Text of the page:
Adrian Nenu wrote:GNMAs will get hammered in rising interest rate environment because refinancings dry up and investors get stuck holding lower yield bonds. These bonds' prices also take the hit because their yields are not competitive with newly issued mortgages with higher yields. So GNMA investors get hit from both directions - yield and NAV losses.

Avoid GNMAs and stick with short duration, high credit quality bond funds because interest rates are much more likely to go up than down. CDs are another good option.

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Adrian,
Last I heard you were 100% in equities. If so, you are not leading by example :wink: . Your advice is good however.
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Postby grok87 » Sat Jan 01, 2011 7:44 pm

Ed 2 wrote:
Adrian Nenu wrote:Avoid GNMAs and stick with short duration, high credit quality bond funds because interest rates are much more likely to go up than down. CDs are another good option.

Adrian
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How about I Bonds? Are they better than CD's? I don't have CD's but enough in I Bonds. What do you think?

I think I bonds and cds are both preferable to gnmas. But you have to be careful with cds. See these threads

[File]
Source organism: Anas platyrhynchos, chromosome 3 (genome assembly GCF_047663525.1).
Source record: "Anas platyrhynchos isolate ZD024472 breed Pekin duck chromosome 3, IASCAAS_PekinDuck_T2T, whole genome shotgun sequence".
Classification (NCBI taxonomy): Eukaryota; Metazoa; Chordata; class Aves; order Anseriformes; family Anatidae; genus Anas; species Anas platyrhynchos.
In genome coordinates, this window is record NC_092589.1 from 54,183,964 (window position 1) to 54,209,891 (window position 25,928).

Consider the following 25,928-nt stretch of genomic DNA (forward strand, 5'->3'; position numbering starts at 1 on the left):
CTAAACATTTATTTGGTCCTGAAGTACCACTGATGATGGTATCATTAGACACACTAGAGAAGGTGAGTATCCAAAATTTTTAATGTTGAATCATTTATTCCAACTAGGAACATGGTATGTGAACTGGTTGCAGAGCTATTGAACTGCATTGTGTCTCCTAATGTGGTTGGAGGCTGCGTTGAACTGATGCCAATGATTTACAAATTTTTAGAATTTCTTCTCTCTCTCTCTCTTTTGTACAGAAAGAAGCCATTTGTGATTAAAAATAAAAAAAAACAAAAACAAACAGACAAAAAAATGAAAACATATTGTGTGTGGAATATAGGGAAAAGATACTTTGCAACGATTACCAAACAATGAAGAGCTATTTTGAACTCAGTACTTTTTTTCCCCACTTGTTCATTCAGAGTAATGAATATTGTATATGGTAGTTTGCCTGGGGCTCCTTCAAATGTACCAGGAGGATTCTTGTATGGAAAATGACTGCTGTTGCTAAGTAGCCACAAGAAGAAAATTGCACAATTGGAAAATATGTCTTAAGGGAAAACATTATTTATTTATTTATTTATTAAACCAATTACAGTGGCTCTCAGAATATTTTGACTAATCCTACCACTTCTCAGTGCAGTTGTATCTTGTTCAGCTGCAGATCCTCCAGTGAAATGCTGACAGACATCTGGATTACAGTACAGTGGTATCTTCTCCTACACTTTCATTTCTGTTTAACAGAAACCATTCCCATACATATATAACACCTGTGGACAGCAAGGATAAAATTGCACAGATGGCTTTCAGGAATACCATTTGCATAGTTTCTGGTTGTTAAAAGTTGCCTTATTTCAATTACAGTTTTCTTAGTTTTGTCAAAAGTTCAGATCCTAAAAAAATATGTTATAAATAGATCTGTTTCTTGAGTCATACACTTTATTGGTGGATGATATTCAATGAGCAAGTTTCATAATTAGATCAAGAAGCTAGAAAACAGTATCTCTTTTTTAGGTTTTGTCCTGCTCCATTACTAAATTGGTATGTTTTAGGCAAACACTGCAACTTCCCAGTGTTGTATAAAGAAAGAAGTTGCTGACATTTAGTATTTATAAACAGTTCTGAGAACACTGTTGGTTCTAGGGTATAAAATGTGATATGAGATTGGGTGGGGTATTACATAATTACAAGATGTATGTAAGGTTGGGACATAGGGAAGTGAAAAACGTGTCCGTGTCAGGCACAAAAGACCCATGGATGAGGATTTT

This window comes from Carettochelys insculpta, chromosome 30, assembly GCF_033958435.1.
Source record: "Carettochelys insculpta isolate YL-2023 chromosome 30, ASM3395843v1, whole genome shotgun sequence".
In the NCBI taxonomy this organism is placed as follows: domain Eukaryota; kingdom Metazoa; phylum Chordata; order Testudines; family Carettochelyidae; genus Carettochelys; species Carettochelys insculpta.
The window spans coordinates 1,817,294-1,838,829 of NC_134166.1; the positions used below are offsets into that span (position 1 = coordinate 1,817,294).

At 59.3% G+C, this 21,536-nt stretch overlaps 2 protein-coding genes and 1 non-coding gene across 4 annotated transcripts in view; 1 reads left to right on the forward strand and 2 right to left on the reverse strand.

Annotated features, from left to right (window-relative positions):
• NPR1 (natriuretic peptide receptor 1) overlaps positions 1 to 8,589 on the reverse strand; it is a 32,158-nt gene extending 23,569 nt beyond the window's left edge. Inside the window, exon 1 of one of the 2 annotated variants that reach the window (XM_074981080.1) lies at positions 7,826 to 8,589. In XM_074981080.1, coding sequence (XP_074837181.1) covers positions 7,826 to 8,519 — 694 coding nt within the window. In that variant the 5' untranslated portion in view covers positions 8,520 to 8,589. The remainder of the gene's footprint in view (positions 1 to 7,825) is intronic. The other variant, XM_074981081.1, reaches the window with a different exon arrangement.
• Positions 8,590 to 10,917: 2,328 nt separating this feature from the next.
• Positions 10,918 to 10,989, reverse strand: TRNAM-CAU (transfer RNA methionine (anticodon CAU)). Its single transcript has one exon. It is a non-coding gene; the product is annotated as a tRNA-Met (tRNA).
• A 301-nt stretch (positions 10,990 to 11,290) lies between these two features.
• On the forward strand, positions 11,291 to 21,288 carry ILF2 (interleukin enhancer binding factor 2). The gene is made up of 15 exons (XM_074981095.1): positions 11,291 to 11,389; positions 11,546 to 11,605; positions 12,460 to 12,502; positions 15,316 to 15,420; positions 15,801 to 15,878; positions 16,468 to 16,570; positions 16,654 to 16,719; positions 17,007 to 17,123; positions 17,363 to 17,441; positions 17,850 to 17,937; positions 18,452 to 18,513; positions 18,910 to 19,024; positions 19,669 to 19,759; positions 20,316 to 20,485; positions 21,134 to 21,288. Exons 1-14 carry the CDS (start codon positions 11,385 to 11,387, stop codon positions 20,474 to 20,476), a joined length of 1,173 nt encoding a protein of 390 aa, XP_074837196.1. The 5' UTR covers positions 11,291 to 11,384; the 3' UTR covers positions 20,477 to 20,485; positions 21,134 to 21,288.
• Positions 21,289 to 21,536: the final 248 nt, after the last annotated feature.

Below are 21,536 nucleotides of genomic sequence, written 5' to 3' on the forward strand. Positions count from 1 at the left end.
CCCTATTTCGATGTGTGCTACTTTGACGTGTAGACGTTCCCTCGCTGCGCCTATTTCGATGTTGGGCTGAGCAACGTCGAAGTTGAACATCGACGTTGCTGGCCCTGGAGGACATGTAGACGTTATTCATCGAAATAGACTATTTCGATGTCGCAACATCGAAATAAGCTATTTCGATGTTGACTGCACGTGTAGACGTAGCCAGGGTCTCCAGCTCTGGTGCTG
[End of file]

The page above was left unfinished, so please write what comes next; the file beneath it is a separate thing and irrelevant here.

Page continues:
viewtopic.php?t=65724&highlight=

viewtopic.php?t=44081&highlight=

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Postby Valuethinker » Sat Jan 01, 2011 9:37 pm

zaplunken wrote:Thanks guys I get what you said, I knew that. But it seems you are ignoring that as rates rise people still buy houses and get mortgages. So some of these new mortgages must be bought and become part of the GNMA fund, this was my point. Again I don't know but it seems reasonable that some new mortgages get into the fund even tho refis stop when rates rise.


New mortgages enter into the fund via purchases of *new* MBS by the GNMA Fund fund manager.

But those MBS will be at new interest rates. *existing* MBS, which hold *existing* mortgages, are where the problem lies with extension risk.

Right now repayment risk is minimal because bank lending conditions mean that even though long term interest rates are at record lows, only a small percentage of borrowers can refinance. That's the credit crunch at work.